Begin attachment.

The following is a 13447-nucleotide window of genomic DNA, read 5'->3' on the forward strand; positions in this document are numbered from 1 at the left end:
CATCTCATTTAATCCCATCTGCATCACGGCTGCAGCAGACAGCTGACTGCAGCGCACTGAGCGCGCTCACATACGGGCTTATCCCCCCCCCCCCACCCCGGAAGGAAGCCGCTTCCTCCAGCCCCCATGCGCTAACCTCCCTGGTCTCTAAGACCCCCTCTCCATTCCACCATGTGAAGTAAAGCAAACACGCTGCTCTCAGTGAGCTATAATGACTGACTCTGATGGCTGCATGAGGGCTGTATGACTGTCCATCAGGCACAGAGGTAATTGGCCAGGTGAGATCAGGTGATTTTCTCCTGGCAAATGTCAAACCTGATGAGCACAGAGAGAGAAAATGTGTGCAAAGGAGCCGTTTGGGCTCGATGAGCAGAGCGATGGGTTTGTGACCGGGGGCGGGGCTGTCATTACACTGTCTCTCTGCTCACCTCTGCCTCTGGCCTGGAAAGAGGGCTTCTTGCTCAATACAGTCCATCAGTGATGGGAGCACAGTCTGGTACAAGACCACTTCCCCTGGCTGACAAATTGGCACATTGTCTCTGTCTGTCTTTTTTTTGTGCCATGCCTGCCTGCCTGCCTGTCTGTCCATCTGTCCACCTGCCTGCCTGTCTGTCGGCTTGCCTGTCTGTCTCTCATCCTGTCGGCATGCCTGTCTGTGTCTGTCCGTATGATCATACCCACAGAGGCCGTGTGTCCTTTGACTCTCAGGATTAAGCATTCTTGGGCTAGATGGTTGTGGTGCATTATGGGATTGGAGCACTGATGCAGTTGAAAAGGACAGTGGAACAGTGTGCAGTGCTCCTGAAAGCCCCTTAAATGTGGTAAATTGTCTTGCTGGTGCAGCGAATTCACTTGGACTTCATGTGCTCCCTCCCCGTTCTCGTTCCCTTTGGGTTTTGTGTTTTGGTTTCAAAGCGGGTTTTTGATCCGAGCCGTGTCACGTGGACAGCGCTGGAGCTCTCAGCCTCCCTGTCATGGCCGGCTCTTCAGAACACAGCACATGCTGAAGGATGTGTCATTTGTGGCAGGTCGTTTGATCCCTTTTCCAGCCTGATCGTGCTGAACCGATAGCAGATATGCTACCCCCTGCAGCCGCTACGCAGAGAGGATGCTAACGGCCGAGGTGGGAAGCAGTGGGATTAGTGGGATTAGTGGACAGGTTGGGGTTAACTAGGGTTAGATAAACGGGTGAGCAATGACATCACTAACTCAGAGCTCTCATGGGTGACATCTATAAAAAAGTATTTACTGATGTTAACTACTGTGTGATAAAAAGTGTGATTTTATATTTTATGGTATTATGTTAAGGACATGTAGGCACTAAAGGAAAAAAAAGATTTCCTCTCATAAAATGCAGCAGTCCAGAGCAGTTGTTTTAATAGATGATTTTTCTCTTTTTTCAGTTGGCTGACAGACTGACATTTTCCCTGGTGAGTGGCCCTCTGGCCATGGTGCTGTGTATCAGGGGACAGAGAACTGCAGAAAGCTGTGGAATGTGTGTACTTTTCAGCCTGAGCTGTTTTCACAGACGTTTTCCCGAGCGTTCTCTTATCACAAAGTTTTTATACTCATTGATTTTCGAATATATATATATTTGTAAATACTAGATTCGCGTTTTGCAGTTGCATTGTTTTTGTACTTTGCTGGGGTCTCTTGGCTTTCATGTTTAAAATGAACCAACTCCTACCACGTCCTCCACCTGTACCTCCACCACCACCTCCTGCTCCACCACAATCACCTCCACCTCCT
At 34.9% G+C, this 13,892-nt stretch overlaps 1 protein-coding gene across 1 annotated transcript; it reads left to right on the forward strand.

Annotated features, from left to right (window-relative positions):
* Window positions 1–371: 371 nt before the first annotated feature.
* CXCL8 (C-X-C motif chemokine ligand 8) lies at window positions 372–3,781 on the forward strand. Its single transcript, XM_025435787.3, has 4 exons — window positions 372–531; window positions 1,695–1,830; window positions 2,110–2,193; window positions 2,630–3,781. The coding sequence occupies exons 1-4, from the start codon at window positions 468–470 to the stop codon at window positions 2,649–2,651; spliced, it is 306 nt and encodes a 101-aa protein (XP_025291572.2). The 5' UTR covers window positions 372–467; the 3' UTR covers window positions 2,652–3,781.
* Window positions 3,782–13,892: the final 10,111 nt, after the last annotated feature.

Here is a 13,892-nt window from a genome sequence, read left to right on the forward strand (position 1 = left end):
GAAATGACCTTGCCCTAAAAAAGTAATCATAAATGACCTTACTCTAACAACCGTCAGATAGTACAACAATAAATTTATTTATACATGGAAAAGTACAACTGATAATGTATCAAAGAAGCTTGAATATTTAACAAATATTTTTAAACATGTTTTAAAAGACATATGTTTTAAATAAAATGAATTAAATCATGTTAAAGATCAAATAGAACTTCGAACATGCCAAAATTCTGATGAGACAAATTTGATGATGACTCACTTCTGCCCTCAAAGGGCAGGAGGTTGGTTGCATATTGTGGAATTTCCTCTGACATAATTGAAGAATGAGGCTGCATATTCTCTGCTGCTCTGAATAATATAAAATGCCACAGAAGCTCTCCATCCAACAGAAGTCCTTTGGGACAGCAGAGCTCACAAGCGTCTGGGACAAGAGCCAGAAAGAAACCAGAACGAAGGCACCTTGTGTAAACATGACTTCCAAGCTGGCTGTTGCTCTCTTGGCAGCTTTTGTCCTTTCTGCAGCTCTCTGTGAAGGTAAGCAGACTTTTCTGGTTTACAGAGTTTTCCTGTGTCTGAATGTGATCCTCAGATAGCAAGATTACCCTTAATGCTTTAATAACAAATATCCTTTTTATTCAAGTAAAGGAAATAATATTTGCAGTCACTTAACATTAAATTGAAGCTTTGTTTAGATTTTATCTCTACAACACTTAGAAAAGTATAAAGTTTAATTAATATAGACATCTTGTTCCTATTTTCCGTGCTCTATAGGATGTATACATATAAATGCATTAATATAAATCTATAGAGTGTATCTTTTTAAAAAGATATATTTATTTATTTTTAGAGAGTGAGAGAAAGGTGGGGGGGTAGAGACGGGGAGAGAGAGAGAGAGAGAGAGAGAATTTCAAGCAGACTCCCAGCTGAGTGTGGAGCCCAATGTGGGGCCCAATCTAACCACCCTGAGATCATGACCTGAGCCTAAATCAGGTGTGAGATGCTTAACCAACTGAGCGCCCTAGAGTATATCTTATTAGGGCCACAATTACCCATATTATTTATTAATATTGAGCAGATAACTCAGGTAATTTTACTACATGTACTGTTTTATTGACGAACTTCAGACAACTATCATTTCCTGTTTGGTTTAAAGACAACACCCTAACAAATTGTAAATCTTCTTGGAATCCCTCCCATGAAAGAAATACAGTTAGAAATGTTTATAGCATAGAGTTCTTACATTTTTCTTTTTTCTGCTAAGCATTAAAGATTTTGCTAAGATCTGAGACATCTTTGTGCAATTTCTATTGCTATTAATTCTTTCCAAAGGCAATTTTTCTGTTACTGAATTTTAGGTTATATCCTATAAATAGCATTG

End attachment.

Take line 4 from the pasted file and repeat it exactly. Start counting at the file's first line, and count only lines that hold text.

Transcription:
Annotated features, from left to right (window-relative positions):